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Profiles: The State of Early Childhood Programs. Center for American Progress. April 10, 2015.
The social and economic benefits of high-quality early childhood programs have created substantial momentum for increased investment. As more and more states have acknowledged the importance of such programs, they have answered this call. Despite these efforts, states must make additional investments in early childhood programs in order to increase accessibility and improve or maintain quality. The provides insight into what states are doing to ensure that high-quality education is accessible to all children and how they can improve on that success. [Note: contains copyrighted material].
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Unaccompanied Child Migration to the United States: The Tension between Protection and Prevention. Migration Policy Institute. Marc R. Rosenblum. April 2015.
Policymakers, the public, and the media were seemingly caught off-guard in spring 2014 when a surge of child migrants from Central America reached the U.S.-Mexico border in unprecedented numbers. Yet the uptick began in 2011. The report examines the causes of this surge and recommends policy solutions to advance both critical protection and enforcement goals in situations of complex, mixed flows. [Note: contains copyrighted material].
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Income-based Inequality in Educational Outcomes. National Bureau of Economic Research. John P. Papay et al. Web posted January 30, 2015.
The authors document large income-based gaps in educational attainments, including high-school graduation rates and college-going. They also show that income-related gaps in both educational credentials and academic skill have narrowed substantially over the past several years in Massachusetts. [Note: contains copyrighted material].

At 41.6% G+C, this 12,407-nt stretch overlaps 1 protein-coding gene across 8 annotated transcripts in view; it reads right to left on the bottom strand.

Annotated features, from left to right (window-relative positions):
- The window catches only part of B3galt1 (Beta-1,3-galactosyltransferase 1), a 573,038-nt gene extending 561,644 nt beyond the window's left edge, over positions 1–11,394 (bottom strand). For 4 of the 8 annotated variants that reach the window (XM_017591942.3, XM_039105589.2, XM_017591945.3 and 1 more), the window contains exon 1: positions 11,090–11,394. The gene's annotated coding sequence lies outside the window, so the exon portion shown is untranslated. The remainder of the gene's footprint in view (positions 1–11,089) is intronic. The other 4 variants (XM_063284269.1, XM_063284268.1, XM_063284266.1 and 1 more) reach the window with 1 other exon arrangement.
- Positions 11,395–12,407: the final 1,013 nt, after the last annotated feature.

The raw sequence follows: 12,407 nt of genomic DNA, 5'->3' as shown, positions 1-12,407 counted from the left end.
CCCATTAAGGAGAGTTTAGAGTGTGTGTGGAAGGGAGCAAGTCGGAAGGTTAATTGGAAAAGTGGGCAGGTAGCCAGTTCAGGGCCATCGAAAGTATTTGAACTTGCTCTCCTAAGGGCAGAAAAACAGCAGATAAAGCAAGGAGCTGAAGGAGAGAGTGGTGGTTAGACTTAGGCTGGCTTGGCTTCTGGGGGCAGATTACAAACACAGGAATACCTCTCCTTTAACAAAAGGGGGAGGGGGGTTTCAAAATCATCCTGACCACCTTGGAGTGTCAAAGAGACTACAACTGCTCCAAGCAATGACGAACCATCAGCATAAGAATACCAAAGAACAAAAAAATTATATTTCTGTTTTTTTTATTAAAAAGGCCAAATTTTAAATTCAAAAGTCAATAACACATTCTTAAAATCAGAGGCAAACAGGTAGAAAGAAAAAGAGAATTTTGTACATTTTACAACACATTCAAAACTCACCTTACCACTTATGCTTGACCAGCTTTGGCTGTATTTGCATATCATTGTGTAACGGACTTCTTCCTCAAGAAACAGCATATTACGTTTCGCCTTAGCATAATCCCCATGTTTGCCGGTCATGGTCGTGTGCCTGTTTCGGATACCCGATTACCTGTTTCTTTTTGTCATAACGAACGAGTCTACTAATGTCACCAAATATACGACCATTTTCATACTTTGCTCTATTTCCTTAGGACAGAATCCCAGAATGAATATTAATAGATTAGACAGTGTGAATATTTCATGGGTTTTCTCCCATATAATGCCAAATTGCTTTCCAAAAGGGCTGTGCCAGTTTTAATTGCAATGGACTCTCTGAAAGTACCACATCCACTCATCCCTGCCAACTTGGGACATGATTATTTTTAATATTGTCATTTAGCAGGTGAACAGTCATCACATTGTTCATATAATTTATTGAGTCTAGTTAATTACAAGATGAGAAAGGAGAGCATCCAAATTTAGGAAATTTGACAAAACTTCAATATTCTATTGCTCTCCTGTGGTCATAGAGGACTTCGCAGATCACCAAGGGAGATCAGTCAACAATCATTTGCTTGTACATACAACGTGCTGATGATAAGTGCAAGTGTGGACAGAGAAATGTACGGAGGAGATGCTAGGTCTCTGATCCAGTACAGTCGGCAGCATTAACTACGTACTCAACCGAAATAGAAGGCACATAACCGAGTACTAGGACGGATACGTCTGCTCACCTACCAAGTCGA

[PDF format, 44 pages, 1.47 MB].
Unaccompanied Alien Children: Demographics in Brief. Congressional Research Service, Library of Congress. Ruth Ellen Wasem and Austin Morris. September 24, 2014.
The number of children coming to the United States who are not accompanied by parents or legal guardians and who lack proper immigration documents has raised complex and competing sets of humanitarian concerns and immigration control issues. The report focuses on the demographics of unaccompanied alien children while they are in removal proceedings. Overwhelmingly, the children are coming from El Salvador, Guatemala, and Honduras. The median age of unaccompanied children has decreased from 17 years in FY2011 to 16 years during the first seven months of FY2014. A greater share of males than females are represented among this population. However, females have steadily increased in total numbers and as a percentage of the flow since FY2011. The median age of females has dropped from 17 years in FY2011–the year that was the median age across all groups of children–to 15 years in the first seven months of FY2014.
[PDF format, 13 pages, 307.04 KB].